Tuesday, January 10, 2012

Willow Garden Bonsai, Niwaki

         While traveling, I always pay attention to the plants that adorn the gardens, the streets, the hotel lobby, patios and houses. Once I was sitting in a chair near the vase with very strange plant that had an interesting trunk. On closer examination it turned out to be five thin stems of ficus Benjamin, braided "pigtail" and tightly tiered. The entwined trunks seemed to be very stable and in good condition.
When I thought about my garden style, remembered that tree. I decided to grow some of my garden trees in such way. Of course, to use outdoors the ficus in our climate was impossible and I began to look for trees that are perfectly adapted to our climate. Four slender young willows were chosen, and  brought to our garden.
Willow is woody plant genus of the family Salicaceae. Some kinds of willows are mostly shrubs. Their appearance is very diverse: there are high trees and bushes, sometimes quite small, squat, creeping along ground. Some of the willows are blooming in early spring before leafing, others  in the early summer, simultaneously with first leaves, or even later. Willows grow on all soils, but more of them are suitable for friable and moderately humid.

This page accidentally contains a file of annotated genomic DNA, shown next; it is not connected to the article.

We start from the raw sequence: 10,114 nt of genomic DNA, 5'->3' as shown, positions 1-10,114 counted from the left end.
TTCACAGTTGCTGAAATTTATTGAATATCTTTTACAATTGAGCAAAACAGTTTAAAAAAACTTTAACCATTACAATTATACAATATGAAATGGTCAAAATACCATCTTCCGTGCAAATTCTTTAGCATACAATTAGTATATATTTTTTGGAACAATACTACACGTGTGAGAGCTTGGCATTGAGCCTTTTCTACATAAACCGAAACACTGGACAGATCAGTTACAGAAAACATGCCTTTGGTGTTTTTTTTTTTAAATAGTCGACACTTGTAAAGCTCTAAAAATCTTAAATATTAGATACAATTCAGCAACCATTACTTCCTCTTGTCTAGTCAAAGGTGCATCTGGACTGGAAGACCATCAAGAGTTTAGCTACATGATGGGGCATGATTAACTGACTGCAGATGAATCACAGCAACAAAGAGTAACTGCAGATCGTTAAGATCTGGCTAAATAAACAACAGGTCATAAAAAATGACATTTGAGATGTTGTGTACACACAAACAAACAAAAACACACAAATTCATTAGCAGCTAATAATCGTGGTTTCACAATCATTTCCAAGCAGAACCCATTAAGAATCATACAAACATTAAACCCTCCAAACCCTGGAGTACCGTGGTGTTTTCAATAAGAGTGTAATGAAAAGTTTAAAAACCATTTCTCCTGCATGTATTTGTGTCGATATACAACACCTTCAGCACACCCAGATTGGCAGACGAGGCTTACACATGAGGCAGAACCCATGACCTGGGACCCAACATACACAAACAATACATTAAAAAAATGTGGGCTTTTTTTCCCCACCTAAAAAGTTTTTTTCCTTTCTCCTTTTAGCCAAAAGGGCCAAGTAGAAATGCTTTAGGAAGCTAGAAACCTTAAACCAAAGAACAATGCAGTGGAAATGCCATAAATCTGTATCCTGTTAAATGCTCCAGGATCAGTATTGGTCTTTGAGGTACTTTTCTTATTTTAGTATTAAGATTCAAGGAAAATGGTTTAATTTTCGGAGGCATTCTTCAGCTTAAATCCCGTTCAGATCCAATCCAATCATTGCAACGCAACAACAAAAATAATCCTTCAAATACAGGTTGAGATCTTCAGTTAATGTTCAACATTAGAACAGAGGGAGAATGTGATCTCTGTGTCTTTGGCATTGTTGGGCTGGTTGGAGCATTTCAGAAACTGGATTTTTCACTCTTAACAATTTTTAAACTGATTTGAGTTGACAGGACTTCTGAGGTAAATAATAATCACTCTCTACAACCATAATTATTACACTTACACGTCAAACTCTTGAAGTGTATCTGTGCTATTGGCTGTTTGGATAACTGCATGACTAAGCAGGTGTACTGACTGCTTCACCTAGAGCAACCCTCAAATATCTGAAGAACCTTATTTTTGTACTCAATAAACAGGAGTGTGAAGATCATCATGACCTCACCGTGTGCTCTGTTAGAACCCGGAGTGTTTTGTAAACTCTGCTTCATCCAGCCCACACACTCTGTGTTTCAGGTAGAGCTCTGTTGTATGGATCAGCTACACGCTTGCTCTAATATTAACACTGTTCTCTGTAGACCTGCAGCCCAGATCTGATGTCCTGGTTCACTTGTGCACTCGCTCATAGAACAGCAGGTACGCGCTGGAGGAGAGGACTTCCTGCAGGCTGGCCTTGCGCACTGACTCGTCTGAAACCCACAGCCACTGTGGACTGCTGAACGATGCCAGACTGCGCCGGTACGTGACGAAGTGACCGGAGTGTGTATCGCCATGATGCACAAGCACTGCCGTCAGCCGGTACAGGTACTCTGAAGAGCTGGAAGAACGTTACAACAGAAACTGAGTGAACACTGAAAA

We planted the brought plants very close, then willows took roots, began to grow, and leaves appeared. The following spring I have to work with willow trees, as their trunks quickly thickened and hardened.

I braided their trunks to the first branching of the crown, fastened up with old, soft enough electric wire as the rope and left for a year. After a year I removed the lower crown branches, braided again even higher, fastened the wire up above branches.

This happened some years, as long as I considered that the intertwining of trunks is already quite high. Now niwaki tree is 6 years old, its trunks hardened. A tree is quite stable in the gusts of strong wind.

It's not difficult to look after such a little tree. I remove all branches that grow into the crown, forming the shape, leave the extreme horizontal branches and clip the top runners. I fertilize willow in spring and after flowering, put compost, ashes. Of course, the niwaki trunks and crowns can be pruned the gardener likes more.

Here is my video about willow-niwaki:


  1. hi, what's the latin name for this plant you are growing?

    1. Hi, Janine! This willow is v. Salix alba L., grows in all Europe, is very simple for bonsai. Thank you!


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